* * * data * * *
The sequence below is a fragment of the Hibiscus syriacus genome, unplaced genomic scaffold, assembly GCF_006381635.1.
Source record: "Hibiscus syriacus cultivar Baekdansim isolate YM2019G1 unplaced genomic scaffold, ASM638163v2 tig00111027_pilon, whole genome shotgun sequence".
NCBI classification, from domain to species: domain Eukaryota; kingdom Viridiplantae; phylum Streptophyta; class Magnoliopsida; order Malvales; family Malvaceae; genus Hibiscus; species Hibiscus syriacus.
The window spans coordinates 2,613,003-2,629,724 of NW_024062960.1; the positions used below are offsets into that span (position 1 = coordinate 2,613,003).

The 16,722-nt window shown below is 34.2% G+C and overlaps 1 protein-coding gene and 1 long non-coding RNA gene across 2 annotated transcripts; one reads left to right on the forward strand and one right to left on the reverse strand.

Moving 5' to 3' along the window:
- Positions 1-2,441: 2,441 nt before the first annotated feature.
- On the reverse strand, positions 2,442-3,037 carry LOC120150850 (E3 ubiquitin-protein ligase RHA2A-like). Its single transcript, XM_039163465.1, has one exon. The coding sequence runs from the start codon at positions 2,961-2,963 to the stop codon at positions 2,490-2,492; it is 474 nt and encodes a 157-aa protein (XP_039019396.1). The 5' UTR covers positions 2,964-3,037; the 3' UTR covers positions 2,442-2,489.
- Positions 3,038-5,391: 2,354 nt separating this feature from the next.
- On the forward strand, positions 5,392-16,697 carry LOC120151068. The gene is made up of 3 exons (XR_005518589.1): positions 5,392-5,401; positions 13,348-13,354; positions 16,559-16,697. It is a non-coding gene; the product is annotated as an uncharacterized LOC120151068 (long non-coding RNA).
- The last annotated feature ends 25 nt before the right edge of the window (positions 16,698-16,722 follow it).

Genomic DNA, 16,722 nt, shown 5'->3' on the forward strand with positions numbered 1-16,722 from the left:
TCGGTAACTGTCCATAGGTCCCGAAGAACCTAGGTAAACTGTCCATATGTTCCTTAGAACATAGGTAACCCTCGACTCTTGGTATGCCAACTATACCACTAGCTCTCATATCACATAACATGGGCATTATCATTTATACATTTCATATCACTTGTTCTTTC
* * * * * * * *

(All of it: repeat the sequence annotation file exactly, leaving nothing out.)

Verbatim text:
The sequence below is a fragment of the Hibiscus syriacus genome, unplaced genomic scaffold, assembly GCF_006381635.1.
Source record: "Hibiscus syriacus cultivar Baekdansim isolate YM2019G1 unplaced genomic scaffold, ASM638163v2 tig00111027_pilon, whole genome shotgun sequence".
NCBI classification, from domain to species: domain Eukaryota; kingdom Viridiplantae; phylum Streptophyta; class Magnoliopsida; order Malvales; family Malvaceae; genus Hibiscus; species Hibiscus syriacus.
The window spans coordinates 2,613,003-2,629,724 of NW_024062960.1; the positions used below are offsets into that span (position 1 = coordinate 2,613,003).

The 16,722-nt window shown below is 34.2% G+C and overlaps 1 protein-coding gene and 1 long non-coding RNA gene across 2 annotated transcripts; one reads left to right on the forward strand and one right to left on the reverse strand.

Moving 5' to 3' along the window:
- Positions 1-2,441: 2,441 nt before the first annotated feature.
- On the reverse strand, positions 2,442-3,037 carry LOC120150850 (E3 ubiquitin-protein ligase RHA2A-like). Its single transcript, XM_039163465.1, has one exon. The coding sequence runs from the start codon at positions 2,961-2,963 to the stop codon at positions 2,490-2,492; it is 474 nt and encodes a 157-aa protein (XP_039019396.1). The 5' UTR covers positions 2,964-3,037; the 3' UTR covers positions 2,442-2,489.
- Positions 3,038-5,391: 2,354 nt separating this feature from the next.
- On the forward strand, positions 5,392-16,697 carry LOC120151068. The gene is made up of 3 exons (XR_005518589.1): positions 5,392-5,401; positions 13,348-13,354; positions 16,559-16,697. It is a non-coding gene; the product is annotated as an uncharacterized LOC120151068 (long non-coding RNA).
- The last annotated feature ends 25 nt before the right edge of the window (positions 16,698-16,722 follow it).

Genomic DNA, 16,722 nt, shown 5'->3' on the forward strand with positions numbered 1-16,722 from the left:
TCGGTAACTGTCCATAGGTCCCGAAGAACCTAGGTAAACTGTCCATATGTTCCTTAGAACATAGGTAACCCTCGACTCTTGGTATGCCAACTATACCACTAGCTCTCATATCACATAACATGGGCATTATCATTTATACATTTCATATCACTTGTTCTTTC